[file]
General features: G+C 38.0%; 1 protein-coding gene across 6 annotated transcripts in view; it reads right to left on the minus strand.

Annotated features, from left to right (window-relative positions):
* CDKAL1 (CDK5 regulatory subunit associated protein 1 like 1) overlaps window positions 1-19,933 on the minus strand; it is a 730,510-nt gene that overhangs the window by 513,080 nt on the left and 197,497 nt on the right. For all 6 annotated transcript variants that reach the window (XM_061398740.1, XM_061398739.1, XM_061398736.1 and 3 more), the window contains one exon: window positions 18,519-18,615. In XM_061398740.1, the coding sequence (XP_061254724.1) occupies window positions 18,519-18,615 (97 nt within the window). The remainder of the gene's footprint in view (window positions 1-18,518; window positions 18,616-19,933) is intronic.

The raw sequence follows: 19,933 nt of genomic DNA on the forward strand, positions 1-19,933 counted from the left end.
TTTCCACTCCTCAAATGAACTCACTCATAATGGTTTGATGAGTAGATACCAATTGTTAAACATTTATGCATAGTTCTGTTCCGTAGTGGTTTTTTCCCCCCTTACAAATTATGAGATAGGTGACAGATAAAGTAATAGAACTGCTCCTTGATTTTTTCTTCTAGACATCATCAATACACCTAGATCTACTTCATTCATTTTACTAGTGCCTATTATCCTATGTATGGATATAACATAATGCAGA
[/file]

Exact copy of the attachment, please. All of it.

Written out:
General features: G+C 38.0%; 1 protein-coding gene across 6 annotated transcripts in view; it reads right to left on the minus strand.

Annotated features, from left to right (window-relative positions):
* CDKAL1 (CDK5 regulatory subunit associated protein 1 like 1) overlaps window positions 1-19,933 on the minus strand; it is a 730,510-nt gene that overhangs the window by 513,080 nt on the left and 197,497 nt on the right. For all 6 annotated transcript variants that reach the window (XM_061398740.1, XM_061398739.1, XM_061398736.1 and 3 more), the window contains one exon: window positions 18,519-18,615. In XM_061398740.1, the coding sequence (XP_061254724.1) occupies window positions 18,519-18,615 (97 nt within the window). The remainder of the gene's footprint in view (window positions 1-18,518; window positions 18,616-19,933) is intronic.

The raw sequence follows: 19,933 nt of genomic DNA on the forward strand, positions 1-19,933 counted from the left end.
TTTCCACTCCTCAAATGAACTCACTCATAATGGTTTGATGAGTAGATACCAATTGTTAAACATTTATGCATAGTTCTGTTCCGTAGTGGTTTTTTCCCCCCTTACAAATTATGAGATAGGTGACAGATAAAGTAATAGAACTGCTCCTTGATTTTTTCTTCTAGACATCATCAATACACCTAGATCTACTTCATTCATTTTACTAGTGCCTATTATCCTATGTATGGATATAACATAATGCAGA